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Bruce "Wylie" Anderson recalled as tough, but fair UNI professor, department chair
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Bruce "Wylie" Anderson recalled as tough, but fair UNI professor, department chair

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Bruce W. Anderson

Bruce 'Wylie' Anderson chaired the University of Northern Iowa economics department for 35 years. 

CEDAR FALLS – His former students at the University of Northern Iowa remember Bruce “Wylie” Anderson as an excellent teacher who was tough, but fair.

Anderson, a professor and head of the economics department at UNI for 35 years, died Oct. 5 in Overland Park, Kansas, after a lengthy battle with dementia. He was 86.

“He was tough and yet also soft-hearted,” wrote Carole Sandeen of Omaha, Neb., on a memoriam page at the Cremation Society of Kansas and Missouri. She took a class from Anderson when she was a UNI freshman. “Wylie definitely left an impression on me. To this day, I still recall when he told all of us in class that we weren’t there to get a job; we were there to get an education.”

Anderson was born March 2, 1934, in Greeley, Colo., one of four children. He worked on the family farm with his dad, Bruce, while growing up and played football on the state football championship team.

He received an undergraduate degree in 1956 from the University of Northern Colorado. Immediately after graduation he was drafted into the U.S. Army and served two years. After his honorable discharge, Anderson earned a master’s degree from the University of Denver, a master’s degree from the University of Northern Colorado and doctorate from the University of Iowa.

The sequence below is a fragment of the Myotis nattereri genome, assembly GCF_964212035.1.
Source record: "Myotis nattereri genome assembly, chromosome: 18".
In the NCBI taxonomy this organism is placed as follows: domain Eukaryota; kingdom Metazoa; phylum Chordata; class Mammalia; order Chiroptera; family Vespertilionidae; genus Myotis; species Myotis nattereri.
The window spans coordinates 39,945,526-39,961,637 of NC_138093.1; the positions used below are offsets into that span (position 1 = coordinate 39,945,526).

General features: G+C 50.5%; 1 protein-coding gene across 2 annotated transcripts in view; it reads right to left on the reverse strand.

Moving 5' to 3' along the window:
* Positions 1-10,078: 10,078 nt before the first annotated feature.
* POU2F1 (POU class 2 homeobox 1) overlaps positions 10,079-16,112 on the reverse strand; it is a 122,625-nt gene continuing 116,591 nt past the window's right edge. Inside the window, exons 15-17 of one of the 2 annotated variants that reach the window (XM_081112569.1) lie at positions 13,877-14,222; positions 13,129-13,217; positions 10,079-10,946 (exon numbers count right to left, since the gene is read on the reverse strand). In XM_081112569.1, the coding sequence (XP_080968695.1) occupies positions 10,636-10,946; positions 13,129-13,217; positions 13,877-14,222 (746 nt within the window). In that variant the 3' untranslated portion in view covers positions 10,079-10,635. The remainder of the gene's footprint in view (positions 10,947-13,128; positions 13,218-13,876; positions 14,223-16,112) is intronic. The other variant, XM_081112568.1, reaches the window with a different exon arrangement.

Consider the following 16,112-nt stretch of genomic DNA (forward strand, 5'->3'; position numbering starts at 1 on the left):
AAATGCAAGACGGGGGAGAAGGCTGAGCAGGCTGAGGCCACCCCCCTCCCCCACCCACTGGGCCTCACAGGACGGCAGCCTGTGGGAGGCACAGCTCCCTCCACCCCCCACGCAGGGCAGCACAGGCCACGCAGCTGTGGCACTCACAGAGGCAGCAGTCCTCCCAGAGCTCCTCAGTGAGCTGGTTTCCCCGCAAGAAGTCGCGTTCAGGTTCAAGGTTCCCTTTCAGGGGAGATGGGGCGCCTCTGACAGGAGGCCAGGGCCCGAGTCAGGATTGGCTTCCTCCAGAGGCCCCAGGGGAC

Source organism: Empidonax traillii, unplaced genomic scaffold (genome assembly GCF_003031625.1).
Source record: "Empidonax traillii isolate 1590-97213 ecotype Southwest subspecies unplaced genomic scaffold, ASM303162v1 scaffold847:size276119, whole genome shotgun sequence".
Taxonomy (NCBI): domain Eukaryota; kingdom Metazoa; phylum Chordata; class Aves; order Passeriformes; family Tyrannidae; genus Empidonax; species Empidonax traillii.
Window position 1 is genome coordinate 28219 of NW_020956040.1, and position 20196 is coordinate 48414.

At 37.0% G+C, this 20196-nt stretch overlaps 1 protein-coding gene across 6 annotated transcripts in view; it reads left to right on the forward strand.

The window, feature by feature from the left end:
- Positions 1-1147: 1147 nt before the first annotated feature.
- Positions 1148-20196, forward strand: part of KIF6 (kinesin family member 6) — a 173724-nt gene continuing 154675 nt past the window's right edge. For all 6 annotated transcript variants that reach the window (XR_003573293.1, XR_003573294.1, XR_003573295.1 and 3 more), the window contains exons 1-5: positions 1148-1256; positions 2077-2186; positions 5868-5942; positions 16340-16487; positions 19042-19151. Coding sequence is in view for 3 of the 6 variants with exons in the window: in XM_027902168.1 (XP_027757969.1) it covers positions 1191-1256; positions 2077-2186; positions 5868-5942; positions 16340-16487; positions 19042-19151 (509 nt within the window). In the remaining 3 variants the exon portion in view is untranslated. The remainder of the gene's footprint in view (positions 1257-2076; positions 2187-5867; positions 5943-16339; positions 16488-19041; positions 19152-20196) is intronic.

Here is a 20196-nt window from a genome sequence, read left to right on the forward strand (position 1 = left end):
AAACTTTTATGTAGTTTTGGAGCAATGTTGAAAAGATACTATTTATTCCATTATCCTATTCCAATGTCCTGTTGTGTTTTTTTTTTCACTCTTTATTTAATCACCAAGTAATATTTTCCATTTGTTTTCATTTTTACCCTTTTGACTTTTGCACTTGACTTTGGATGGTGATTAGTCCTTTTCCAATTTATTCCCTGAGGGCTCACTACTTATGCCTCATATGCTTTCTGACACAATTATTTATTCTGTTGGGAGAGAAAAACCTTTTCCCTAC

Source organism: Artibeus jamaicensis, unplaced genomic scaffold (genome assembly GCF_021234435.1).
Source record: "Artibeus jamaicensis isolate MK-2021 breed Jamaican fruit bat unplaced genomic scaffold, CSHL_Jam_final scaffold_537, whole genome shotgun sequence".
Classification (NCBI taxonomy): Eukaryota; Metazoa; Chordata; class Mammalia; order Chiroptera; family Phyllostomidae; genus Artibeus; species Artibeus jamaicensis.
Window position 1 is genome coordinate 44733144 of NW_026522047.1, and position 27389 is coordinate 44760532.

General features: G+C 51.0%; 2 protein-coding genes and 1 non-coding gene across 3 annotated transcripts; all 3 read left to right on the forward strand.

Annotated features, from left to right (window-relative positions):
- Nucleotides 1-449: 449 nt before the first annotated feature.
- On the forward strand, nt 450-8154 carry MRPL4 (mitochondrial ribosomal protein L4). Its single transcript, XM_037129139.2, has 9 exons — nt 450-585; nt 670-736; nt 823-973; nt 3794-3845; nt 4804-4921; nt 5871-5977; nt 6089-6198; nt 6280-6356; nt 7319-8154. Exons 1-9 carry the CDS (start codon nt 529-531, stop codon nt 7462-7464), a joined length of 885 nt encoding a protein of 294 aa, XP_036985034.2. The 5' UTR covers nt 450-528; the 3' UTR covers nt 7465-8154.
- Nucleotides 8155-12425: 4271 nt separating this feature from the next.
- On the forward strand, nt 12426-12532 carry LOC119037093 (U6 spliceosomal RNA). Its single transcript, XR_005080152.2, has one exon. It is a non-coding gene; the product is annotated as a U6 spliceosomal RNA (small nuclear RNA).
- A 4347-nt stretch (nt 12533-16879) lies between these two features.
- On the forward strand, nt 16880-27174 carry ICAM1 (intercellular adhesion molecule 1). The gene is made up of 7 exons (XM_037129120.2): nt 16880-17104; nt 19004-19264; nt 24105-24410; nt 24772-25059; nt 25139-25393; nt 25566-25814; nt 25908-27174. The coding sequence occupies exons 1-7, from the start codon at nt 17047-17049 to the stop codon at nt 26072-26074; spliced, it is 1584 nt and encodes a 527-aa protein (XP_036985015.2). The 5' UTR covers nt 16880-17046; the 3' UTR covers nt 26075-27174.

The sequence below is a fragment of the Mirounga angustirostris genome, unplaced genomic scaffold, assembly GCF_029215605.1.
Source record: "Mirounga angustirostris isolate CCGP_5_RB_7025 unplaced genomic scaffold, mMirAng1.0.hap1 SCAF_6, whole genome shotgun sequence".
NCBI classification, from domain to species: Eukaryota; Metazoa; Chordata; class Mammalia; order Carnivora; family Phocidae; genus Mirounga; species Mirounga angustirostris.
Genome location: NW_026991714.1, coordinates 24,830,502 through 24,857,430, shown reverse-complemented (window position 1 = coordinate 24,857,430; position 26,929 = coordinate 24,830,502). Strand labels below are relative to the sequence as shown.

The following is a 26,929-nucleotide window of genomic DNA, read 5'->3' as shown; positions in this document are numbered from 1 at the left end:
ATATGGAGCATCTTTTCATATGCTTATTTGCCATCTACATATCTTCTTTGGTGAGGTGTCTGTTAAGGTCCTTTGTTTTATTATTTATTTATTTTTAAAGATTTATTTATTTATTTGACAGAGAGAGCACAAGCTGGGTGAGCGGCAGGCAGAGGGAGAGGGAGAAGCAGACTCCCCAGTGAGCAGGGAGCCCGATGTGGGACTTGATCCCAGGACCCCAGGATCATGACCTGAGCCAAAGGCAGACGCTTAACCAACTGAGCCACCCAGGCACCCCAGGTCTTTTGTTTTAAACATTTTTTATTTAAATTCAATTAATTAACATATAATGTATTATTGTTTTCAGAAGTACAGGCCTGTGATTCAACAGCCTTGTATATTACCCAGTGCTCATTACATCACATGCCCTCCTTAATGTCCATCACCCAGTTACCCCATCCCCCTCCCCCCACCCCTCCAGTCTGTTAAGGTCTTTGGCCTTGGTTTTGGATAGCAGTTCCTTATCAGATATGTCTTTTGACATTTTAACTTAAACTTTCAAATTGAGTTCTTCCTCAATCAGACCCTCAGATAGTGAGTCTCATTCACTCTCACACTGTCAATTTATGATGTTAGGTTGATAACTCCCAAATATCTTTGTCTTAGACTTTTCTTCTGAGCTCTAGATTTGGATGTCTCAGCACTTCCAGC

He taught in the public school systems in Greeley and Bakersfield, Calif., and met his wife, Rosemary, also a teacher, while at a Greeley junior high school.

The educator transferred to the university level, teaching at Wayne State College in Wayne, Neb., and Colorado State University in Fort Collins, Colo. He accepted a position at UNI in 1966, and donated his papers to the Special Collections and University Archives when he retired in 2000.

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Anderson also was a columnist for the Cedar Falls Record for 15 years, a member of Cedar Heights Presbyterian Church and raised cattle. An expert on the economics of money and banking, he was often courted by other universities and firms, including the Federal Reserve, said his son, Greg Anderson.

“But he wanted to stay in Cedar Falls. He loved Cedar Falls. He had a lot of students through his classes who went on to make contributions to the world. Chuck Grassley was in one of his classes. I’ve been amazed at the number of people who have sent comments that Dad changed their life, too,” said Greg.

Anderson served on the board of directors for Norwest/Wells Fargo Bank for 20 years, was a member and presenter for the Missouri Valley Economics Association and Midwest Economics Association.

When Anderson retired, he and his wife moved to Overland Park in 2001 and continued to spend summers in Colorado.

They were married for 59 years. Rosemary was proud of her husband, and his support for her and their family.

“I credit him for urging me to develop my painting skills – that’s one thing I’m proud of, is my watercolors. He got us hiking in the mountains, and he got me to quit smoking,” she said.

UNI professor and former colleague Kirk Manfredi of Cedar Falls joined Anderson as part of a coffee group that met regularly in the 1980s at Maucker Union on campus.

“I truly appreciated our many discussions as we could have solved most of the world’s problems back then if we could have simply Tweeted the answers to everyone,” he recalled on the memoriam page. “When I heard of Wylie’s passing, I went out to my driveway to view Wylie’s initials that he felt he needed to put in the wet cement of my new driveway back in 1983.”

Anderson is also survived by a daughter, Karen Divelbiss, and three grandchildren, Samuel Anderson and Ben and Andie Divelbess.

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